With the 1976 emergence of the swine flu, came the introduction of a vaccination that caused a neuromuscular disorder that lead to paralysis in some that received the vaccination; 25 people died from Guillain-Barré disorder and 500 others were diagnosed.

We can only hope that with evolution of technological advances, this year’s vaccine is safe.

CDC’s spokesperson, Tom Skinner, reports that the FDA has taken extra steps to protect the public, including the implementation of  the Vaccine Adverse Effect Reporting System (VAERS); a mechanism that allows the public to report and monitor adverse reactions to inoculations.

Skinner says the only expected side effects include soreness at the injection site and mild body aches, which are normal after receiving vaccinations.

An article in Forbes offers a contradicting viewpoint, from Yanzhong Andrew Huang, an infectious disease specialist and director of the Center for Global Health Studies at Seton Hall University’s Whitehead School of Diplomacy and International Relations, who says it’s too early to tell what effects the vaccine will have.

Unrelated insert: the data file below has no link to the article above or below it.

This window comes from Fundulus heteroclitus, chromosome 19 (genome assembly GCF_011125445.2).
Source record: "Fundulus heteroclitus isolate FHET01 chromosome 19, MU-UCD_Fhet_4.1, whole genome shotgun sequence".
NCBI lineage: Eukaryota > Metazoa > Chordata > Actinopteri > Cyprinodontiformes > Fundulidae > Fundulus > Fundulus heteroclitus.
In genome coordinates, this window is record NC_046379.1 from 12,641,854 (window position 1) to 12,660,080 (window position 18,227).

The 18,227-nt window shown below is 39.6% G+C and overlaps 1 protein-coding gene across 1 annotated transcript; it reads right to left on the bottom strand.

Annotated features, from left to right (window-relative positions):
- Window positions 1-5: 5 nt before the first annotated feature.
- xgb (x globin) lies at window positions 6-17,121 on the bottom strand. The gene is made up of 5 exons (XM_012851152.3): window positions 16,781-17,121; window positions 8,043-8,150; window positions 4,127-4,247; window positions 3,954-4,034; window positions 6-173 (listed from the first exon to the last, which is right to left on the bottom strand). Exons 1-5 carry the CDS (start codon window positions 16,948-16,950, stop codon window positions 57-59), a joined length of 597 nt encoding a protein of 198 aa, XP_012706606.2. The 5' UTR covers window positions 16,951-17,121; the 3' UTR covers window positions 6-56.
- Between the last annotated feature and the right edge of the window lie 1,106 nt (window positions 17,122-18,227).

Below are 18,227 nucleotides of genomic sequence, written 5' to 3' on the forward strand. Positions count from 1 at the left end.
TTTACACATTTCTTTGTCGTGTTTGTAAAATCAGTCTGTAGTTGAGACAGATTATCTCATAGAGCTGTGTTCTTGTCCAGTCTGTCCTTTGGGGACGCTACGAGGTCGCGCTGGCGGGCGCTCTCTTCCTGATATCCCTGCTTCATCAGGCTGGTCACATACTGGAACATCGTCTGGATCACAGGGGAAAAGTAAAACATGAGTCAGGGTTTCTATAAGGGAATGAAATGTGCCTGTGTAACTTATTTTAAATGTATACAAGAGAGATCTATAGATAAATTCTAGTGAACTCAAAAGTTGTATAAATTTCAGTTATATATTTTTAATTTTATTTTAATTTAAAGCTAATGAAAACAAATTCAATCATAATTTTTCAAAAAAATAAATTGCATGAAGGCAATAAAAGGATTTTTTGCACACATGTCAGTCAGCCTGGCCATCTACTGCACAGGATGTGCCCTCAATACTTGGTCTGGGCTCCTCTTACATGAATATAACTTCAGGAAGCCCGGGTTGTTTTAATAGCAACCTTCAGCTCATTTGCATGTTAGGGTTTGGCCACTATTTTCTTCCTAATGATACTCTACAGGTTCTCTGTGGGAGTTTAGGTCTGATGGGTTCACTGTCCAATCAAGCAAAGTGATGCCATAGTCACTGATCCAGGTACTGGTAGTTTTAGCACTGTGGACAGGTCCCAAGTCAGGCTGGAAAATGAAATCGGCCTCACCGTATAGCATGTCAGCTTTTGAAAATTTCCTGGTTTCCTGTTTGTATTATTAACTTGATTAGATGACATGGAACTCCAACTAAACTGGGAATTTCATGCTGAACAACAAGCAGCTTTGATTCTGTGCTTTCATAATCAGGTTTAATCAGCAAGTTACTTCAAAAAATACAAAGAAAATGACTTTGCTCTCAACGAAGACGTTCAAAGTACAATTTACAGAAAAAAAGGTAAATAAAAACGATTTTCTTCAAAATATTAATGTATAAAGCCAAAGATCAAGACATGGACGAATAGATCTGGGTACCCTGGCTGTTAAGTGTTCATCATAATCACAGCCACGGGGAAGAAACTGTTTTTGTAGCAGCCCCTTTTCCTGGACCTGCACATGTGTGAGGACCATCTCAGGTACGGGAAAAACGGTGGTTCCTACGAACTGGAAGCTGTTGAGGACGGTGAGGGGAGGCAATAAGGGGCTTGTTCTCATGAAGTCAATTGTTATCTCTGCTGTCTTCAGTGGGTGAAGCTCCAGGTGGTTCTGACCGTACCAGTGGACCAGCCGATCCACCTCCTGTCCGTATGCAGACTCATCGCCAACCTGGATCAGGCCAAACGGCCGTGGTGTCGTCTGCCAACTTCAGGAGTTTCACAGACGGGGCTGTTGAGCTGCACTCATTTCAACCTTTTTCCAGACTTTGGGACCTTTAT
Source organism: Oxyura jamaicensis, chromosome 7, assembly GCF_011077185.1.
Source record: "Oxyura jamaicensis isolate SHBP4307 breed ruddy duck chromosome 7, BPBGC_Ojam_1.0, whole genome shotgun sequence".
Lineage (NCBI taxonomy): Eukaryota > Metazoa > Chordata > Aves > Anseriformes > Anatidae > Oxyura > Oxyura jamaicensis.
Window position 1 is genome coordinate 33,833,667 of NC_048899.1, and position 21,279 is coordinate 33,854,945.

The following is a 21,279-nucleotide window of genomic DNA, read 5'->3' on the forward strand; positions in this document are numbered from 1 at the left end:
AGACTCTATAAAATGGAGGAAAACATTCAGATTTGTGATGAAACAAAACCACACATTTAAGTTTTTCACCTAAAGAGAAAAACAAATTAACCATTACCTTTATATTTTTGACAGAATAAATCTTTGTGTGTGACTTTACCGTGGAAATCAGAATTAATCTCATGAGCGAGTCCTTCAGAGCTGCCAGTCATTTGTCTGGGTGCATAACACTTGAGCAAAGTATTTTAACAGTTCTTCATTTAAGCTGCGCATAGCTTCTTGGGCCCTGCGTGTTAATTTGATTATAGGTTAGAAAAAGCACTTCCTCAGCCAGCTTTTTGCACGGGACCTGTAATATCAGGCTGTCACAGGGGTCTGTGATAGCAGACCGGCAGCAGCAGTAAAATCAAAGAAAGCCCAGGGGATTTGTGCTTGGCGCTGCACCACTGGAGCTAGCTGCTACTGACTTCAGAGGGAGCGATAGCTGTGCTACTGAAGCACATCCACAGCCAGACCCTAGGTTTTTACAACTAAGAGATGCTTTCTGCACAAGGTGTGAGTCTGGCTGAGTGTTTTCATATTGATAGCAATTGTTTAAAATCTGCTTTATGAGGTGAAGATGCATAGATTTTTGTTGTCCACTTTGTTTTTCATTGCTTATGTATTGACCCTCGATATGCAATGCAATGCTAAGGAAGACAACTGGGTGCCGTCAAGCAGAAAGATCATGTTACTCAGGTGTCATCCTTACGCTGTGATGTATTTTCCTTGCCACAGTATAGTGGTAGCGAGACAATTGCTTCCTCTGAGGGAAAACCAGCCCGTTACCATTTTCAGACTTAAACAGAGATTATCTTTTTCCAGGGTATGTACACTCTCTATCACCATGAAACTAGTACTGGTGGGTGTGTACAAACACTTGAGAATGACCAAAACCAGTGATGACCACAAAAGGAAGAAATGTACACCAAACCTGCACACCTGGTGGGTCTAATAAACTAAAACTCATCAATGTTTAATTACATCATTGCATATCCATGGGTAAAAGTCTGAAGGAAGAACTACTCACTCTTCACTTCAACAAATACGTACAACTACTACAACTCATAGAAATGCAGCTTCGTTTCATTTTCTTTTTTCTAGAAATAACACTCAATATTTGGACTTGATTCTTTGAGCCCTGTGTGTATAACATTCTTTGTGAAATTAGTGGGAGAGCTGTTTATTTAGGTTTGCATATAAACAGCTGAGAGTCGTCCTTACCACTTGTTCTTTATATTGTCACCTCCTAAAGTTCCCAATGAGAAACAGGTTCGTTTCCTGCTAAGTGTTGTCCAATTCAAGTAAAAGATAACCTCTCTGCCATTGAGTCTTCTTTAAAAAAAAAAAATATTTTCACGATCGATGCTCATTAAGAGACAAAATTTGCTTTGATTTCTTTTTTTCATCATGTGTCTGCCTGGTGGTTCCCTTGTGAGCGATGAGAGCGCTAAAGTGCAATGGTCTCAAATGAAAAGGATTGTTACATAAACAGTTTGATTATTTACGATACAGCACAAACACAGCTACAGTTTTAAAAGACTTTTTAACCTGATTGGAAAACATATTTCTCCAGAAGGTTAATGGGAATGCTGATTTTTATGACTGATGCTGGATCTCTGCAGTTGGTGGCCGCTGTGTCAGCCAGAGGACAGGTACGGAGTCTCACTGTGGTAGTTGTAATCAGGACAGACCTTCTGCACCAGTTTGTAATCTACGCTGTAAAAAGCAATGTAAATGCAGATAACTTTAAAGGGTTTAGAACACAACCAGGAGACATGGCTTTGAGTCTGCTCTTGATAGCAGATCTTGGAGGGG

Huang suggests that the swine influenza might also mutate later in the year making the vaccine incomparable.  “We’ve been told that the second viral wave might be more lethal, and that would make the vaccine less effective,” he says.

Essential it’s up to you to decide if the benefits outweigh the risks.  However, according to an article in Science Daily, which focuses on the virus and pregnancy, 100 pregnant women have been hospitalized in intensive care united in the United States and 28 pregnant women have died.


Taken from CDC

A preliminary analysis of blood samples taken 21 days post-vaccination from a subgroup of 50 pregnant women participating in the trial shows the following: